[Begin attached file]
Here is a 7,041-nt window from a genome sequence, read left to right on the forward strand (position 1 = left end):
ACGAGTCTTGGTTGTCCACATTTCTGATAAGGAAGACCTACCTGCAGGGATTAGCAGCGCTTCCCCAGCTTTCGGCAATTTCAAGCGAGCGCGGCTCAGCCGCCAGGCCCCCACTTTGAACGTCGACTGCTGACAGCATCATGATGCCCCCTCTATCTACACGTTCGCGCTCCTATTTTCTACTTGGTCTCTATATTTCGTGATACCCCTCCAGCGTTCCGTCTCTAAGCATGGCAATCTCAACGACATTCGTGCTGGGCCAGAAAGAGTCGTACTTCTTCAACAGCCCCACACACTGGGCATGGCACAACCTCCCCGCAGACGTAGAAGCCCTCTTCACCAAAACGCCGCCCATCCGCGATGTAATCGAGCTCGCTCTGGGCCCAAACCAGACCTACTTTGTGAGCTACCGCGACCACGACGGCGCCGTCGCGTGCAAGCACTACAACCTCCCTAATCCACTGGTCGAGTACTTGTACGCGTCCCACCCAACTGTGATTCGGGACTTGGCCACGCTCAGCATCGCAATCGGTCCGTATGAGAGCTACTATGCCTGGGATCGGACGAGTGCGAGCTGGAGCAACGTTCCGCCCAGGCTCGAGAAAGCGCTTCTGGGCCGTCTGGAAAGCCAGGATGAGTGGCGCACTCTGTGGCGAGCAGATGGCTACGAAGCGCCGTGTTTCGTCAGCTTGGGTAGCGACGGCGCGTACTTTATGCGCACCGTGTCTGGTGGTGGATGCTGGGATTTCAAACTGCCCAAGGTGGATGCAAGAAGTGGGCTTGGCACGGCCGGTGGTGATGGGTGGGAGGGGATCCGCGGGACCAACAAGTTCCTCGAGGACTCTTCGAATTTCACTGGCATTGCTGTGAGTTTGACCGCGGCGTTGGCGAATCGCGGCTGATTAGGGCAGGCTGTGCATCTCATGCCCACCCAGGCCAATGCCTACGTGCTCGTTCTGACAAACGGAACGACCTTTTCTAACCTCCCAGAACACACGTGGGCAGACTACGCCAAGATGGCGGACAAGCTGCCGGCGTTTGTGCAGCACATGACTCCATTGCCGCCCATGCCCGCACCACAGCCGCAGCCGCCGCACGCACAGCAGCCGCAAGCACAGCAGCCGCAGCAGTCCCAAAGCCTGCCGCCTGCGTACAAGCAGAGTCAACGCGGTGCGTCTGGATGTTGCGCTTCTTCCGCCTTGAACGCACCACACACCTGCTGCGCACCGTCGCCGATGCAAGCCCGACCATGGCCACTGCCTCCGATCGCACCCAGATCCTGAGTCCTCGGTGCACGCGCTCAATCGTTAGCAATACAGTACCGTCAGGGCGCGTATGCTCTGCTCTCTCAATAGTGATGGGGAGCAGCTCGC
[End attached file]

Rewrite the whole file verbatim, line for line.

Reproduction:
Here is a 7,041-nt window from a genome sequence, read left to right on the forward strand (position 1 = left end):
ACGAGTCTTGGTTGTCCACATTTCTGATAAGGAAGACCTACCTGCAGGGATTAGCAGCGCTTCCCCAGCTTTCGGCAATTTCAAGCGAGCGCGGCTCAGCCGCCAGGCCCCCACTTTGAACGTCGACTGCTGACAGCATCATGATGCCCCCTCTATCTACACGTTCGCGCTCCTATTTTCTACTTGGTCTCTATATTTCGTGATACCCCTCCAGCGTTCCGTCTCTAAGCATGGCAATCTCAACGACATTCGTGCTGGGCCAGAAAGAGTCGTACTTCTTCAACAGCCCCACACACTGGGCATGGCACAACCTCCCCGCAGACGTAGAAGCCCTCTTCACCAAAACGCCGCCCATCCGCGATGTAATCGAGCTCGCTCTGGGCCCAAACCAGACCTACTTTGTGAGCTACCGCGACCACGACGGCGCCGTCGCGTGCAAGCACTACAACCTCCCTAATCCACTGGTCGAGTACTTGTACGCGTCCCACCCAACTGTGATTCGGGACTTGGCCACGCTCAGCATCGCAATCGGTCCGTATGAGAGCTACTATGCCTGGGATCGGACGAGTGCGAGCTGGAGCAACGTTCCGCCCAGGCTCGAGAAAGCGCTTCTGGGCCGTCTGGAAAGCCAGGATGAGTGGCGCACTCTGTGGCGAGCAGATGGCTACGAAGCGCCGTGTTTCGTCAGCTTGGGTAGCGACGGCGCGTACTTTATGCGCACCGTGTCTGGTGGTGGATGCTGGGATTTCAAACTGCCCAAGGTGGATGCAAGAAGTGGGCTTGGCACGGCCGGTGGTGATGGGTGGGAGGGGATCCGCGGGACCAACAAGTTCCTCGAGGACTCTTCGAATTTCACTGGCATTGCTGTGAGTTTGACCGCGGCGTTGGCGAATCGCGGCTGATTAGGGCAGGCTGTGCATCTCATGCCCACCCAGGCCAATGCCTACGTGCTCGTTCTGACAAACGGAACGACCTTTTCTAACCTCCCAGAACACACGTGGGCAGACTACGCCAAGATGGCGGACAAGCTGCCGGCGTTTGTGCAGCACATGACTCCATTGCCGCCCATGCCCGCACCACAGCCGCAGCCGCCGCACGCACAGCAGCCGCAAGCACAGCAGCCGCAGCAGTCCCAAAGCCTGCCGCCTGCGTACAAGCAGAGTCAACGCGGTGCGTCTGGATGTTGCGCTTCTTCCGCCTTGAACGCACCACACACCTGCTGCGCACCGTCGCCGATGCAAGCCCGACCATGGCCACTGCCTCCGATCGCACCCAGATCCTGAGTCCTCGGTGCACGCGCTCAATCGTTAGCAATACAGTACCGTCAGGGCGCGTATGCTCTGCTCTCTCAATAGTGATGGGGAGCAGCTCGC